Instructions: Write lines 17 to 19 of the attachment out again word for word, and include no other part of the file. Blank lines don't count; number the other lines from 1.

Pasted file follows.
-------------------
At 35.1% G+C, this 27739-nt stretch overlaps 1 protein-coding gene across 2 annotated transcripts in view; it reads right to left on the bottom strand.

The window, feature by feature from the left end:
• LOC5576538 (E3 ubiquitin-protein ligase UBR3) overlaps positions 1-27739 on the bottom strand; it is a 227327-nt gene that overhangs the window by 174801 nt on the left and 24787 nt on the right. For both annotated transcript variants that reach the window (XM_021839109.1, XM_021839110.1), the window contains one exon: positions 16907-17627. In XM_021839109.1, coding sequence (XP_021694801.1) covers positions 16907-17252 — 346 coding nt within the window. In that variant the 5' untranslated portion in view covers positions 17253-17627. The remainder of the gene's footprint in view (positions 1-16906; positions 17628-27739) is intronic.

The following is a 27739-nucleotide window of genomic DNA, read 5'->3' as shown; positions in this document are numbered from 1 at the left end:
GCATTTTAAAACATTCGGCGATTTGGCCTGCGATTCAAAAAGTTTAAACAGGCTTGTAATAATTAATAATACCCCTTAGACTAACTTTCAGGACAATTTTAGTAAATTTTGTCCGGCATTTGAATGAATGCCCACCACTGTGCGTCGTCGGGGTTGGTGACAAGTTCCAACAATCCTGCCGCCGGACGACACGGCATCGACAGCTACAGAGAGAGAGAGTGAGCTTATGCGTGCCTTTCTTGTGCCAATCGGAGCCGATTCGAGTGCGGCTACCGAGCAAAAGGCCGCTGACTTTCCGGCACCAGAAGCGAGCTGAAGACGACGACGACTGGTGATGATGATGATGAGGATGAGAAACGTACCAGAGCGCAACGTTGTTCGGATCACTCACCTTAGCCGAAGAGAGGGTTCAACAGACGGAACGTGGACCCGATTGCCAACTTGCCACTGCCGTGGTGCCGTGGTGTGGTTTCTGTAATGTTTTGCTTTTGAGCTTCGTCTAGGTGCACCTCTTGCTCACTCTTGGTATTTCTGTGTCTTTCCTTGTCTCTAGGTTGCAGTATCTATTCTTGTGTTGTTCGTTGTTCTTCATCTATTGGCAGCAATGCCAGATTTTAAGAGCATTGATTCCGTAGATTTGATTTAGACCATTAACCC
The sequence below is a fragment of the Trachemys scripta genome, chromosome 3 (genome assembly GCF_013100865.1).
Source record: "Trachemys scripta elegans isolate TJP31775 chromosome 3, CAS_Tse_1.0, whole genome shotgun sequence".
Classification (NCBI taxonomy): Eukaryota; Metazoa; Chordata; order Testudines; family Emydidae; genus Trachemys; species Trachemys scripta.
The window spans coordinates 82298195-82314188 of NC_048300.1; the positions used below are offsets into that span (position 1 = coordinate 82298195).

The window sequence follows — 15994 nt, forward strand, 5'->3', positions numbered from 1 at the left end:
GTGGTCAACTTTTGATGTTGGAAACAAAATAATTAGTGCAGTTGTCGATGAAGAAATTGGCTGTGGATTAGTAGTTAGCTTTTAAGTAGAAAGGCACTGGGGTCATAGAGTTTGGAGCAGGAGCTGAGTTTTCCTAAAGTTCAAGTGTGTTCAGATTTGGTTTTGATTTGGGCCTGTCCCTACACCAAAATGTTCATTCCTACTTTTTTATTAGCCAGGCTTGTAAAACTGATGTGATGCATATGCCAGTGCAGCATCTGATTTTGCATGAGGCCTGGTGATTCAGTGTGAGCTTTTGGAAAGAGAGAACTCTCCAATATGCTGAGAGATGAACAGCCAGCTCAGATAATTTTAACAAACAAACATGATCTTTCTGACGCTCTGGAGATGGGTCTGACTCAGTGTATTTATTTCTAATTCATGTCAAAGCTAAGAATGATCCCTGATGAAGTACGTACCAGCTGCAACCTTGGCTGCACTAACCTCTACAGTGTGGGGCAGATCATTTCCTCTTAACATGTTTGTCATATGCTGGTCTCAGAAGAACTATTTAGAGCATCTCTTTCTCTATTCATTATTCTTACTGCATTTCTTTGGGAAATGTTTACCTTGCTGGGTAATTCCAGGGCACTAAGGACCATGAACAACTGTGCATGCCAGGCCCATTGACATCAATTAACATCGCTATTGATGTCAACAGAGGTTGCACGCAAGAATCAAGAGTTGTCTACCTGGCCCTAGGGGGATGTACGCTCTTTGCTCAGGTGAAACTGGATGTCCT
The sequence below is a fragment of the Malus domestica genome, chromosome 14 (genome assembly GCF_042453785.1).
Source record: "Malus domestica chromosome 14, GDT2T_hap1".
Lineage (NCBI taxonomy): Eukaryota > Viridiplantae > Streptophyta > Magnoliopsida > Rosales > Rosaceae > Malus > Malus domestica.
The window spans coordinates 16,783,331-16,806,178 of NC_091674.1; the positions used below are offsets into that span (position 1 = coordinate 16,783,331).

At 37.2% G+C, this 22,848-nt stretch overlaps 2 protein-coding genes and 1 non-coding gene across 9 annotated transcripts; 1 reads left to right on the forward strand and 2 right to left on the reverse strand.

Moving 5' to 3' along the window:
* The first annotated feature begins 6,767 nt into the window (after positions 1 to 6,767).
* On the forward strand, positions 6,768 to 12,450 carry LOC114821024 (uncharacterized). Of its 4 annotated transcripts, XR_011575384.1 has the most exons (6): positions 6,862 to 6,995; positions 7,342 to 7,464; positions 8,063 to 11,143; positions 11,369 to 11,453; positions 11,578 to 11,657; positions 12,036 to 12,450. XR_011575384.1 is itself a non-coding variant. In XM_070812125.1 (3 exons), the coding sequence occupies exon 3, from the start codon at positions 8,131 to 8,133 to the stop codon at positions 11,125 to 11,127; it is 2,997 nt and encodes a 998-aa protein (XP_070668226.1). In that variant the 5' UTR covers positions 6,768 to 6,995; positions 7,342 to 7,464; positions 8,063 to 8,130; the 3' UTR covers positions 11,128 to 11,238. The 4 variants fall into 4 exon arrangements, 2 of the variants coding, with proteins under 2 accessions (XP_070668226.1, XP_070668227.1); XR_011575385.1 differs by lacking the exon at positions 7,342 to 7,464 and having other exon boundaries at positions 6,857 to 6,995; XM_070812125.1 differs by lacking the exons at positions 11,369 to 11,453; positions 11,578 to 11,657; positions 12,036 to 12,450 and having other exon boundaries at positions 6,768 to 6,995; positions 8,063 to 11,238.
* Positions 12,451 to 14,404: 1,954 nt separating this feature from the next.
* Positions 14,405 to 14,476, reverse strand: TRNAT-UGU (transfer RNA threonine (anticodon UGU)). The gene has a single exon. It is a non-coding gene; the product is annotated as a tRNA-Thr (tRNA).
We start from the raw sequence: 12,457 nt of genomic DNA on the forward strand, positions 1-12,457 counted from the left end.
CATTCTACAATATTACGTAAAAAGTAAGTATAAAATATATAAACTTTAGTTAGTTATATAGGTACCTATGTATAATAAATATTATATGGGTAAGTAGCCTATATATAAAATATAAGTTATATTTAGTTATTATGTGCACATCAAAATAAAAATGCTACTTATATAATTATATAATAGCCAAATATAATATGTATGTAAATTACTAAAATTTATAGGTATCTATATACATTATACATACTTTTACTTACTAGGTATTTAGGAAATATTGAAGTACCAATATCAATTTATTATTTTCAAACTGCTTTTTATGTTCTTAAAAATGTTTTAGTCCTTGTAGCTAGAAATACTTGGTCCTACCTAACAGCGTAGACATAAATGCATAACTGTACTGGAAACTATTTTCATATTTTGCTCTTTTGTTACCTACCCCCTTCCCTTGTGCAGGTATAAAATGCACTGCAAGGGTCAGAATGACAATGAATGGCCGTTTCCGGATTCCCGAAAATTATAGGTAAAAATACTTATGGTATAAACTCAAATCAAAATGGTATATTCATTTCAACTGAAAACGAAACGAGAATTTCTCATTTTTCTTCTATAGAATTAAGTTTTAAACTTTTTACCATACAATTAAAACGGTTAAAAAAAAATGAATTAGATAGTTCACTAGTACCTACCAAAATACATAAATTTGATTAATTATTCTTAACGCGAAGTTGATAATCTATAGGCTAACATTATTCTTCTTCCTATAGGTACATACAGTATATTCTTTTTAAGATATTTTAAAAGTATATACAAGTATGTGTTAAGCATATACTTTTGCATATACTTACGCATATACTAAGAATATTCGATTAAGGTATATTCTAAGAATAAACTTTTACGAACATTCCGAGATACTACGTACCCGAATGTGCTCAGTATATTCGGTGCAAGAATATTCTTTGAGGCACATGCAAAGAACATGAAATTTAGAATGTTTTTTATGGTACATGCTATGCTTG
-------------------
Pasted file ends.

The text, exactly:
Moving 5' to 3' along the window:
* The first annotated feature begins 6,767 nt into the window (after positions 1 to 6,767).
* On the forward strand, positions 6,768 to 12,450 carry LOC114821024 (uncharacterized). Of its 4 annotated transcripts, XR_011575384.1 has the most exons (6): positions 6,862 to 6,995; positions 7,342 to 7,464; positions 8,063 to 11,143; positions 11,369 to 11,453; positions 11,578 to 11,657; positions 12,036 to 12,450. XR_011575384.1 is itself a non-coding variant. In XM_070812125.1 (3 exons), the coding sequence occupies exon 3, from the start codon at positions 8,131 to 8,133 to the stop codon at positions 11,125 to 11,127; it is 2,997 nt and encodes a 998-aa protein (XP_070668226.1). In that variant the 5' UTR covers positions 6,768 to 6,995; positions 7,342 to 7,464; positions 8,063 to 8,130; the 3' UTR covers positions 11,128 to 11,238. The 4 variants fall into 4 exon arrangements, 2 of the variants coding, with proteins under 2 accessions (XP_070668226.1, XP_070668227.1); XR_011575385.1 differs by lacking the exon at positions 7,342 to 7,464 and having other exon boundaries at positions 6,857 to 6,995; XM_070812125.1 differs by lacking the exons at positions 11,369 to 11,453; positions 11,578 to 11,657; positions 12,036 to 12,450 and having other exon boundaries at positions 6,768 to 6,995; positions 8,063 to 11,238.